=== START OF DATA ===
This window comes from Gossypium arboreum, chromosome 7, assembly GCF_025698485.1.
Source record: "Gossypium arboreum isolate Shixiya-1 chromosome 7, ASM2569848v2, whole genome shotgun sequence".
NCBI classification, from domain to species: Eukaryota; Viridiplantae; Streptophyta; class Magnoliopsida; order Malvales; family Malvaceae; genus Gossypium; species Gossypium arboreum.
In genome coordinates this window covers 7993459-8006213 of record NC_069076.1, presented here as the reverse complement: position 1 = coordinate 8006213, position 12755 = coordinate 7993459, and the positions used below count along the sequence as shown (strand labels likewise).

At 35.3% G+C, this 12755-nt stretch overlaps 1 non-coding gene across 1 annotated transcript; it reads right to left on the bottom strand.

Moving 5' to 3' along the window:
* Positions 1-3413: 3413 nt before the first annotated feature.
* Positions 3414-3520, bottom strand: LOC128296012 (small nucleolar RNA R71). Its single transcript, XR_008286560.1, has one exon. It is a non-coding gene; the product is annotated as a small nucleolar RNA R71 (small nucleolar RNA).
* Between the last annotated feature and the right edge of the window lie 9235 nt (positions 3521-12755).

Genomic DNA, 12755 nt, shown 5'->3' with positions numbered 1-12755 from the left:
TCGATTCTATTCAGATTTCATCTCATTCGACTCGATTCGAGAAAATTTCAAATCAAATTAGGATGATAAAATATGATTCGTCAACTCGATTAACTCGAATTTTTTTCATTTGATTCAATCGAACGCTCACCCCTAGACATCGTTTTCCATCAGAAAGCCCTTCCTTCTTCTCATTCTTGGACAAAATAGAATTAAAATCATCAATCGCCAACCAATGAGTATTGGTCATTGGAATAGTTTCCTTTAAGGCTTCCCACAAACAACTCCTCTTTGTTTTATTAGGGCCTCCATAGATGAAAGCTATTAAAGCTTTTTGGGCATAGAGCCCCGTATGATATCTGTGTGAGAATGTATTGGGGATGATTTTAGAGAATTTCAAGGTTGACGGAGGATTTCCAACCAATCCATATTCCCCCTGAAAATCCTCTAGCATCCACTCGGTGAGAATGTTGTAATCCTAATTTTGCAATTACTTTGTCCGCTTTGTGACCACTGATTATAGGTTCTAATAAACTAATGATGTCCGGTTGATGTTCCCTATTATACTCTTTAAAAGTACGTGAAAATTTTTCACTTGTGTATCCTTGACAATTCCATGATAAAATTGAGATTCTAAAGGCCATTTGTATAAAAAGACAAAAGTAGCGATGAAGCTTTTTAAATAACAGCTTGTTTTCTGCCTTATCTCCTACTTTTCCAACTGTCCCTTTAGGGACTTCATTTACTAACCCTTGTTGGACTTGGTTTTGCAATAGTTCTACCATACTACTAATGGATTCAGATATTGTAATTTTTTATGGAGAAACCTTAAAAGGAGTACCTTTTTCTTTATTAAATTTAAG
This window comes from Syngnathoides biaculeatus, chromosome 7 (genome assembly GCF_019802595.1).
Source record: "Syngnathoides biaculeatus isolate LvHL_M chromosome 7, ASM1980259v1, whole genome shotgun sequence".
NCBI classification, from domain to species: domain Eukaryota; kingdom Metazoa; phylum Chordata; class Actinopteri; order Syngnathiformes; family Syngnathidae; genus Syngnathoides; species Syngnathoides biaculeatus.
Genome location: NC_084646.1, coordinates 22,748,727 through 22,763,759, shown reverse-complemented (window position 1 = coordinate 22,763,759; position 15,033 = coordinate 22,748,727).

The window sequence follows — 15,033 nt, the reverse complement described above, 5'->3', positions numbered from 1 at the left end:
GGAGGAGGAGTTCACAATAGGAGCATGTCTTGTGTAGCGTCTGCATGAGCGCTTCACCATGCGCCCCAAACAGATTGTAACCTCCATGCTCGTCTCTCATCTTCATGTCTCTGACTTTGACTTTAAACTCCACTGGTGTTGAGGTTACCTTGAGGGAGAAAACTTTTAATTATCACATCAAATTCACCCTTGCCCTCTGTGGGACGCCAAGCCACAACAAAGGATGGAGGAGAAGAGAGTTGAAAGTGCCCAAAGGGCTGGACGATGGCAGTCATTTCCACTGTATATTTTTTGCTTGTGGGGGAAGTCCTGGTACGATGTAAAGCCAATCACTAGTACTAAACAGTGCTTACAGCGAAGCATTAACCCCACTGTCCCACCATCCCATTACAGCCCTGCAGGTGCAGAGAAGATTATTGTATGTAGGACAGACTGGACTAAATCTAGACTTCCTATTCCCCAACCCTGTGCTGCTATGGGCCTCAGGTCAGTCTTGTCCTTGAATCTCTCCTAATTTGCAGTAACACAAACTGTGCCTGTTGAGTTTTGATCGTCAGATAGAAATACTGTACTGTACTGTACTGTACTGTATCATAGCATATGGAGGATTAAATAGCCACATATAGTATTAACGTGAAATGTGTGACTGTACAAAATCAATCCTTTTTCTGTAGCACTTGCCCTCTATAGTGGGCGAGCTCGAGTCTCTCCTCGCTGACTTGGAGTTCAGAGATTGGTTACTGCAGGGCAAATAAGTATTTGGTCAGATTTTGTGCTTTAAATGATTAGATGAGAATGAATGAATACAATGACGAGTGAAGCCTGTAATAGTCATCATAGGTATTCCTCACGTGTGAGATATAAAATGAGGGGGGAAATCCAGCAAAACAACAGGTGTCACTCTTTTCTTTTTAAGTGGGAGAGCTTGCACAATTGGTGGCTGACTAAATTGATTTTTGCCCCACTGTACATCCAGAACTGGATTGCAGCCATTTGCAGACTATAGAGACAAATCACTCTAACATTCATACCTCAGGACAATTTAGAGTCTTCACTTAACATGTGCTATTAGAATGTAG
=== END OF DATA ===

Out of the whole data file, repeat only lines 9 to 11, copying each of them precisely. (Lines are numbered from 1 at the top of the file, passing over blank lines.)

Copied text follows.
* Between the last annotated feature and the right edge of the window lie 9235 nt (positions 3521-12755).

Genomic DNA, 12755 nt, shown 5'->3' with positions numbered 1-12755 from the left:
TCGATTCTATTCAGATTTCATCTCATTCGACTCGATTCGAGAAAATTTCAAATCAAATTAGGATGATAAAATATGATTCGTCAACTCGATTAACTCGAATTTTTTTCATTTGATTCAATCGAACGCTCACCCCTAGACATCGTTTTCCATCAGAAAGCCCTTCCTTCTTCTCATTCTTGGACAAAATAGAATTAAAATCATCAATCGCCAACCAATGAGTATTGGTCATTGGAATAGTTTCCTTTAAGGCTTCCCACAAACAACTCCTCTTTGTTTTATTAGGGCCTCCATAGATGAAAGCTATTAAAGCTTTTTGGGCATAGAGCCCCGTATGATATCTGTGTGAGAATGTATTGGGGATGATTTTAGAGAATTTCAAGGTTGACGGAGGATTTCCAACCAATCCATATTCCCCCTGAAAATCCTCTAGCATCCACTCGGTGAGAATGTTGTAATCCTAATTTTGCAATTACTTTGTCCGCTTTGTGACCACTGATTATAGGTTCTAATAAACTAATGATGTCCGGTTGATGTTCCCTATTATACTCTTTAAAAGTACGTGAAAATTTTTCACTTGTGTATCCTTGACAATTCCATGATAAAATTGAGATTCTAAAGGCCATTTGTATAAAAAGACAAAAGTAGCGATGAAGCTTTTTAAATAACAGCTTGTTTTCTGCCTTATCTCCTACTTTTCCAACTGTCCCTTTAGGGACTTCATTTACTAACCCTTGTTGGACTTGGTTTTGCAATAGTTCTACCATACTACTAATGGATTCAGATATTGTAATTTTTTATGGAGAAACCTTAAAAGGAGTACCTTTTTCTTTATTAAATTTAAG